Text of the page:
Coal thieves beat up ECL manager
An additional general-manager of the Eastern Coalfields Ltd (ECL) was assaulted and his official vehicle ransacked by suspected coal racketeers on Monday night when he tried to resist pilferage from trucks in West Burdwan’s Pandaveswar.
A.K. Singh, the AGM in the Sonpurbazaar mining area, was hit with a stone in the head. Singh was on his way home after inspecting a coal yard around 9pm when he saw a large group of youths taking away coal from the trucks headed for the yard.
“I don’t have it in me to witness a wrongdoing and look away. I got off my car and asked them to stop. They surrounded and thrashed me and vandalised my car,” said the 56-year-old official posted in the area for a year.
The damage could have been worse had a team of ECL officials passing by the area not stopped and saved Singh. The attackers fled when the ECL team arrived.
Singh, bleeding profusely from the head, was rushed to a hospital of the utility. The official has lodged a complaint with police against “unknown miscreants”.
S.K. Srivastava, general manager of the ECL in the area, met Singh. “It is the handiwork of those engaged in coal theft, against which Singh has been very strict. We have requested the police to ensure security,” said Srivastava.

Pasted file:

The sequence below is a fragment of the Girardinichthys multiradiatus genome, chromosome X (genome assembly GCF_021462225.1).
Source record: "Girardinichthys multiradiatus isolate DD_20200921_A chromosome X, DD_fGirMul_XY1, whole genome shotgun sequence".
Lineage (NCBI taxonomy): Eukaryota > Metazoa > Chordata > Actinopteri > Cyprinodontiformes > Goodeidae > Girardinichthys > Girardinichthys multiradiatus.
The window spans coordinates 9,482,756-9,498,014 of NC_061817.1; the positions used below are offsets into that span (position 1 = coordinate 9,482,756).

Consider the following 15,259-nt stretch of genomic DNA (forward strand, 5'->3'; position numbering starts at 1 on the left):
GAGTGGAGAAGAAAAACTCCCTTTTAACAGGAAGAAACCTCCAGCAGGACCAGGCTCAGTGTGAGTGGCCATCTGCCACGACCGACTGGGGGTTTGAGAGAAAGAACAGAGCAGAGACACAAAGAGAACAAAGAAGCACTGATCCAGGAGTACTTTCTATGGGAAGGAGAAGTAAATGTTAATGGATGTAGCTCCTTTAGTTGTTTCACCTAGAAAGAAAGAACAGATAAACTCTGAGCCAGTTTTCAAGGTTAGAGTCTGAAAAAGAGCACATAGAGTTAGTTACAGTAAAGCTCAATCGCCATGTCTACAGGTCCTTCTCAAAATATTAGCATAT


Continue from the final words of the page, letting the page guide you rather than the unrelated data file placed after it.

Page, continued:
Four persons have been arrested in connection with the incident. “Raids are on for more arrests. We have beefed up patrolling in the area to prevent pilferage of coal,” said L.N. Meena, Asansol-Durgapur police commissioner who oversees the area.
A section of ECL officials expressed fears about safety. “Given the way Singh was attacked because he tried to stop them from stealing coal, we are worried about our security,” said an official.
Sources said pilferage was common in the coal belt of Asansol and Durgapur. The smuggling is at the root of many crimes, with virtually a parallel economy thriving in the region.
“The coal thieves enjoy the support of political heavyweights who use them for election management. This has been common here for years,” said a source.
An industry insider said at least 1.5 lakh people living in the region were directly or indirectly involved in illegal coal trade.
ECL officials said they lodge police complaints often but the problem had “increased”. “The attack reveals the brazenness of coal thieves,” said an ECL official.
Police commissioner Meena rejected allegations the complaints were not acted upon.